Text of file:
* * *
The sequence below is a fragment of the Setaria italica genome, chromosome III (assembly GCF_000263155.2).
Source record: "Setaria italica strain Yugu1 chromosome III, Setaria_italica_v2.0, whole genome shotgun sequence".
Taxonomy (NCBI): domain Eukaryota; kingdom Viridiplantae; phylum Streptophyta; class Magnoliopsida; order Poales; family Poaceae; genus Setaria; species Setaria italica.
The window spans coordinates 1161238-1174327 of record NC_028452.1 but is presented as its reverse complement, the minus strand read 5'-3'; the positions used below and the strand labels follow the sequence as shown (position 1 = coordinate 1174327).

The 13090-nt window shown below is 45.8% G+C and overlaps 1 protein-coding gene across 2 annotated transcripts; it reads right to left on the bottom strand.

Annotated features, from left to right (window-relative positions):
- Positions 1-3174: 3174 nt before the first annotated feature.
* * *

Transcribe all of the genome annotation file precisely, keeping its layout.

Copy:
The sequence below is a fragment of the Setaria italica genome, chromosome III (assembly GCF_000263155.2).
Source record: "Setaria italica strain Yugu1 chromosome III, Setaria_italica_v2.0, whole genome shotgun sequence".
Taxonomy (NCBI): domain Eukaryota; kingdom Viridiplantae; phylum Streptophyta; class Magnoliopsida; order Poales; family Poaceae; genus Setaria; species Setaria italica.
The window spans coordinates 1161238-1174327 of record NC_028452.1 but is presented as its reverse complement, the minus strand read 5'-3'; the positions used below and the strand labels follow the sequence as shown (position 1 = coordinate 1174327).

The 13090-nt window shown below is 45.8% G+C and overlaps 1 protein-coding gene across 2 annotated transcripts; it reads right to left on the bottom strand.

Annotated features, from left to right (window-relative positions):
- Positions 1-3174: 3174 nt before the first annotated feature.